MadSci Network: Physics

Re: Are there other atmospheres that might scatter other colors of light?

Area: Physics
Posted By: John Christie, Faculty, School of Physical Chemistry, La Trobe University, Bundoora, Victoria, Australia
Date: Thu Dec 19 19:20:28 1996
Message ID: 849985543.Ph

The simple answer is no. "Rayleigh Scattering", where the scattering centres
are significantly smaller than the wavelength of the light involved, obeys
a law where the intensity of the scattered beam is proportional to the 4th
power of the frequency of the light. Thus the scattered beam of blue light
wavelength 460 nm is 4 times as strong as the scattered beam of red light
wavelength 650 nm {650/460 = approx sqrt(2); sqrt(2)^4 = 2^2 = 4.} 

Actually, violet light is scattered more than blue light, and ultraviolet
light more still, which is why you can get very severe sunburn from
skylight on bright hazy days, even if you stay in the shade from the direct
sun. But when you average over all of the visible spectrum, the wavelength/
frequency discrimination means that yellowish-white sunlight is scattered as
blue skylight.

With larger particles, different scattering laws apply, and there is 
generally much less wavelength discrimination. Clouds appear white (if they
scatter a lot of light toward the ground), or grey (if they do not). Water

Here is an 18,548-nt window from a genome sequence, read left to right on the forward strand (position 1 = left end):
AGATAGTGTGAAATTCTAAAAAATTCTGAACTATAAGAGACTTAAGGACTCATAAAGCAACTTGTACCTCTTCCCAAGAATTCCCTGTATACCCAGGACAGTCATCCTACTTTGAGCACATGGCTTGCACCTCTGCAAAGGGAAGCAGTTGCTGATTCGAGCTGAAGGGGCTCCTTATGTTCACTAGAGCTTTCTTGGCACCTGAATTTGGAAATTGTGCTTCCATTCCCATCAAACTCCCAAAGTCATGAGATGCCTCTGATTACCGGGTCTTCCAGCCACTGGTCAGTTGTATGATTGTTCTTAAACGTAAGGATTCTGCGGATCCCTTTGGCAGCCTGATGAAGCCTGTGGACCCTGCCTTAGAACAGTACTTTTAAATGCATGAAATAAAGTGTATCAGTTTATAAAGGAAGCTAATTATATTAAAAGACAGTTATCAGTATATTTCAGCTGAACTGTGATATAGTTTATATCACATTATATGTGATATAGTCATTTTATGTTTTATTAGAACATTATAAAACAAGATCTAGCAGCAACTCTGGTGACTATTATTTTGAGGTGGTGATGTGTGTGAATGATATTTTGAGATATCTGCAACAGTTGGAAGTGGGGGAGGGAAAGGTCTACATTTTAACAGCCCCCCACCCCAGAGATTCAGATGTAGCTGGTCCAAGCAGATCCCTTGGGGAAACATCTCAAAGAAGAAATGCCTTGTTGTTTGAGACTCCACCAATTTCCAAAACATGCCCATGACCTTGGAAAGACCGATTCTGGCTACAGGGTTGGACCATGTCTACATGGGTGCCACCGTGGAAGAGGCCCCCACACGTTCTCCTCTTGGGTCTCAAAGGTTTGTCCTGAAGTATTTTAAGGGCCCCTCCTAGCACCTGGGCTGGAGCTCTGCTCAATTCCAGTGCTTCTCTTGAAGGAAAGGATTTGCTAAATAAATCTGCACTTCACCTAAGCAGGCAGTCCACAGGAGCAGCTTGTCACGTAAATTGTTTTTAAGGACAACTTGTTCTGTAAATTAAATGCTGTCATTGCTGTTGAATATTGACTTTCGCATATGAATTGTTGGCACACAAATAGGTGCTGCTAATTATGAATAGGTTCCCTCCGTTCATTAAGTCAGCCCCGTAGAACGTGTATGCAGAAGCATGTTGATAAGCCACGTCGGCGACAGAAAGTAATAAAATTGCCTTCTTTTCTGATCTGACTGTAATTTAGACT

droplets or ice crystals in clouds or fogs are too large to be Rayleigh
scatterers. You can also get special effects at particular scattering angles,
especially when larger scatterers are very uniform in size and/or shape.
Rainbows, and "glory scattering", where you see bright rings or disks
surrounded by a greyer area, are examples of this.

But if, as I suspect, you are trying to envision a planet where the sky would
be green, or pink, or yellow, this could only happen as a result of
coloured gases, or large particles in the atmosphere; it is not a possible
outcome of the Rayleigh scattering mechanism that colours our Earthly sky.


An afterthought: In 1992 & 1993 we had skies here that were quite pink,
when you looked fairly close to the sun. They were the result of a high level 
aerosol of sulfuric acid that was present after a couple of major volcanic
eruptions. But the sky still looked deep blue if you looked a good distance 
away from the sun.

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